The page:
look at our economy and tell me there is even a chance of paying that back. we are going to be dealing with a new reality.

American incomes and low wage America

look at just one amazing statistic:
Back to the income data it is hard to believe that half our country has incomes under $32,000 a year. Over 68,500,000 households have reported incomes below that figure.
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Old 02-29-2012, 03:52 PM
 
12,870 posts, read 12,869,513 times
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for those who would like to point out that "wall street is still making money" i would like to point out this statistic:
Even as stocks have returned to lofty heights from their March 2009 lows, the percentage of Americans saying they hold individual stocks, stock mutual funds, or stocks in their 401(k) or IRA fell to 54% in April -- the lowest level since Gallup began monitoring stock ownership annually in 1999.

i think more americans see the disconnect between what is happening on wall street and what is actually happening on main street.
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Old 02-29-2012, 07:44 PM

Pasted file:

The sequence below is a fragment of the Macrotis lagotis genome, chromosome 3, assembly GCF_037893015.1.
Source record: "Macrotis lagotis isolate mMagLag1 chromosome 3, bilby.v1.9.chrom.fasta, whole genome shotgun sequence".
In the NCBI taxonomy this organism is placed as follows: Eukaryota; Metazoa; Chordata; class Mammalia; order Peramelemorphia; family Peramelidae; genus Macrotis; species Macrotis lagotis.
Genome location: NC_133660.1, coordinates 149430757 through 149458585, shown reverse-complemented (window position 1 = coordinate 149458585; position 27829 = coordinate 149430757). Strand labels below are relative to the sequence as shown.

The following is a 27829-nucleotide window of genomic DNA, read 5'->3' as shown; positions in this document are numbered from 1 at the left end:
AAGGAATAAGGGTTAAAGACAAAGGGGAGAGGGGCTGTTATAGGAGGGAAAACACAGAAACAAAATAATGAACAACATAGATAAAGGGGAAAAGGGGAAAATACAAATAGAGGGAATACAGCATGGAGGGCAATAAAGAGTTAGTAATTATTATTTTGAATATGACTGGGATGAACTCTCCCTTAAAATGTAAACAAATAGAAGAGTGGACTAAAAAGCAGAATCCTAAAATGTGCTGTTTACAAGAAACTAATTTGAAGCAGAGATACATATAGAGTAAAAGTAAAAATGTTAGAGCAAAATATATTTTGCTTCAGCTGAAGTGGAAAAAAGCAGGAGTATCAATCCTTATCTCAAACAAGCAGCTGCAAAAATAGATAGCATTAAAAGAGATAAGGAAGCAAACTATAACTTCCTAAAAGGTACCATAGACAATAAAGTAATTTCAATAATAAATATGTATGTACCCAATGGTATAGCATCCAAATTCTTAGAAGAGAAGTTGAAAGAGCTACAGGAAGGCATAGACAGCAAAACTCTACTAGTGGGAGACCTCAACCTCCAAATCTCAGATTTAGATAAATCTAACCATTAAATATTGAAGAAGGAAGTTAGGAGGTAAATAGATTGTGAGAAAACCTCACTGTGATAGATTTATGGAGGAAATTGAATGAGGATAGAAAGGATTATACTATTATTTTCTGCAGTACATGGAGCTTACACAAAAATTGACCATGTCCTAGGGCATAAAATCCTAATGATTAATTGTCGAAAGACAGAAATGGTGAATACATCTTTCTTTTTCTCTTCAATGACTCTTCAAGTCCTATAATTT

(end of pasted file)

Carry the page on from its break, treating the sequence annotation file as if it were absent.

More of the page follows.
8,266 posts, read 10,463,124 times
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Quote:
Originally Posted by wawaweewa View Post
Prices have been mainly failing for elastic goods; such as commoditized electronics, non luxury services, etc. People can live without these goods/services and can adjust rather easily. They can't do so with inelastic goods/services.
Yet they don't, which doesn't sit well for any argument implying mass suffering because of rising food prices. What is food inflation about 6% over the past 12 months? Inflation adjusted income went up 4% in the second half of 2011 alone. Do you know the average percent of an income spent on food vs. years past?
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Old 02-29-2012, 08:10 PM
 
3,327 posts, read 3,338,937 times
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Quote:
Originally Posted by slackjaw View Post